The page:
(Hark the Herald Angels Sing, verse 3, by Charles Wesley)
I first encountered a service of healing at Holden Village, a retreat center in the remote Cascade Mountains of Washington State. The language and the ritual of that service have stayed with me. I recall hearing that healing is a process, not a one time event; that healing can come even without a cure; and finally, that sometimes bodily death is a form of healing. I remember the worshipers kneeling in prayer around lit candles, while others placed hands on their shoulders and prayed with them and for them. This new experience of the wide embrace of God’s healing power made a lasting impression on me. It shaped who I am as a leader in the church.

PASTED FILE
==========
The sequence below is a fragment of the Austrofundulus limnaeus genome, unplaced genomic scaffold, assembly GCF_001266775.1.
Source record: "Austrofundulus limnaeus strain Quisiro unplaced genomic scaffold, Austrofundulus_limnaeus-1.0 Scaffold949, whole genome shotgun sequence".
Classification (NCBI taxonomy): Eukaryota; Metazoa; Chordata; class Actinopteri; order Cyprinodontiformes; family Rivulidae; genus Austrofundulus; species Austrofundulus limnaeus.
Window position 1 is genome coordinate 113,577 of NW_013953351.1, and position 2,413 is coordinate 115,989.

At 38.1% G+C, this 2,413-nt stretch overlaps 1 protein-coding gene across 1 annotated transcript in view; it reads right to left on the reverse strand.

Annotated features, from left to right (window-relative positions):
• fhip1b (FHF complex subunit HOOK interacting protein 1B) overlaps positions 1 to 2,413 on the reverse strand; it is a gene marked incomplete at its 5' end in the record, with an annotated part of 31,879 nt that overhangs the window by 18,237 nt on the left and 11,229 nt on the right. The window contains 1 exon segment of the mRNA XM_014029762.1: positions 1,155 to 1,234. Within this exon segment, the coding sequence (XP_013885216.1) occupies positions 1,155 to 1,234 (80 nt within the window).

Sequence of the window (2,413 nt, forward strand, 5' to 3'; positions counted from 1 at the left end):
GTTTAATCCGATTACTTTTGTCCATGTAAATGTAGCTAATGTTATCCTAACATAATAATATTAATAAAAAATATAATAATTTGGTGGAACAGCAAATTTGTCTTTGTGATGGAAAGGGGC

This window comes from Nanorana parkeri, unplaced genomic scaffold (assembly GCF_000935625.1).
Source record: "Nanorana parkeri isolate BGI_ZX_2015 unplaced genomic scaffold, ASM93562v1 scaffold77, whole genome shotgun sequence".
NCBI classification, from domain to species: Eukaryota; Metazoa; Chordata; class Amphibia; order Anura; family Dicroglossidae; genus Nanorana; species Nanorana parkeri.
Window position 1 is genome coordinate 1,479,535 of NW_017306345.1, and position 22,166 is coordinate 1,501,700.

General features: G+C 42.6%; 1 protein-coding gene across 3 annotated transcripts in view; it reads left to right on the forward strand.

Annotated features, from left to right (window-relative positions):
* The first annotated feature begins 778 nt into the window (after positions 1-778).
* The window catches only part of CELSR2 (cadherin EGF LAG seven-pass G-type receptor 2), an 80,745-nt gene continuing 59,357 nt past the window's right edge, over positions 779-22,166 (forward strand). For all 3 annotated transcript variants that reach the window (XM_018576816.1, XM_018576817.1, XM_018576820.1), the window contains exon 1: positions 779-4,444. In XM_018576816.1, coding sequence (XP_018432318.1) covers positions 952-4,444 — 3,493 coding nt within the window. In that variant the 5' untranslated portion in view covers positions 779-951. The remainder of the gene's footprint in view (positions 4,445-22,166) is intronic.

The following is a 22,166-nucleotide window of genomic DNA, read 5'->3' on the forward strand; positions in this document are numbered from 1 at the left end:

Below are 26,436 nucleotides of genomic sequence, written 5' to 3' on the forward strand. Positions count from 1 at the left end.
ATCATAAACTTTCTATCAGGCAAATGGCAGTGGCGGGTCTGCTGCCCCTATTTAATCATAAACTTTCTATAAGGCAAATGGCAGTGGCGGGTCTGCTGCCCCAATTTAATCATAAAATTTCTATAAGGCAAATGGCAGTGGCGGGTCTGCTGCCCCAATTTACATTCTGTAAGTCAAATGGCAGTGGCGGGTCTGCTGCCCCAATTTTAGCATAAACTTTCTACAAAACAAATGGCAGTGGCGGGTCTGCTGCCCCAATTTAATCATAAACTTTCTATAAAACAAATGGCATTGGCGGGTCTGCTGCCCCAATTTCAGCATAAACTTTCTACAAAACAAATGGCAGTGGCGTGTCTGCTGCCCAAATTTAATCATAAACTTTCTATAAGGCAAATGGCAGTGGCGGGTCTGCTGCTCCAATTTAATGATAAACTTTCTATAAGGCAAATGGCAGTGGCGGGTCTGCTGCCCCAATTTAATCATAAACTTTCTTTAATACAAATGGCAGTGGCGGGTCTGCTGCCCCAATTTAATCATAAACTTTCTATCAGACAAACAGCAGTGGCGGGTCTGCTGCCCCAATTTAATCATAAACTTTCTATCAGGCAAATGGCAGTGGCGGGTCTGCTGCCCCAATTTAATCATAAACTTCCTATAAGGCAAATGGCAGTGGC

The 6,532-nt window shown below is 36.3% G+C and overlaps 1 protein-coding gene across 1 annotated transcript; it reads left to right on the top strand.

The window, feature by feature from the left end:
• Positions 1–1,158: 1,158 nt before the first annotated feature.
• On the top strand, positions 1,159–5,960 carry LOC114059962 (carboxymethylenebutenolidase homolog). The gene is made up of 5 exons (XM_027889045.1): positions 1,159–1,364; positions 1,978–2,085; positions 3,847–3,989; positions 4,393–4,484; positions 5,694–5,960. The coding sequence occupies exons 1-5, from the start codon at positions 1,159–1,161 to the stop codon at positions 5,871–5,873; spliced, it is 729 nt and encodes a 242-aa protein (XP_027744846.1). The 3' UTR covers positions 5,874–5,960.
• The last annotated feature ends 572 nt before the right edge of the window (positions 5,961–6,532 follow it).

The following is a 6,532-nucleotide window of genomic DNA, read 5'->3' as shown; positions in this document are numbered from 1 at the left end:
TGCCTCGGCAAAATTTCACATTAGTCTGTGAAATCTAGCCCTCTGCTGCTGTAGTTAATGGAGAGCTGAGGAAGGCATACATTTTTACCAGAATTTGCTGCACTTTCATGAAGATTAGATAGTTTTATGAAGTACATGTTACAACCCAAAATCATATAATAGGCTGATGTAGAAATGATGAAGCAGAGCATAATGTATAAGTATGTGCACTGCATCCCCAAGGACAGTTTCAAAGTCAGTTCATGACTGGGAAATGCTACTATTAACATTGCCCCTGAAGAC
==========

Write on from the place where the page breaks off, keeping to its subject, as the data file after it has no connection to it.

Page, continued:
Healing prayer and anointing with oil is a practice of faith that we are reclaiming at First Church. On Thursday (12/16), at 7 pm, we will offer a service of healing called “The Longest Night”. This time of worship acknowledges the grief that many feel especially during this holiday time, and embraces us under the “healing wings” of God-with-us. This service seeks to probe into the deeper meanings of Advent itself. Advent is not a time of cheer; it is a season of joy, the deep, full, complex joy of God’s birth amid our pain. The hopeful peace of Advent emerges only as we tend to all that is not yet right in our lives and in the world.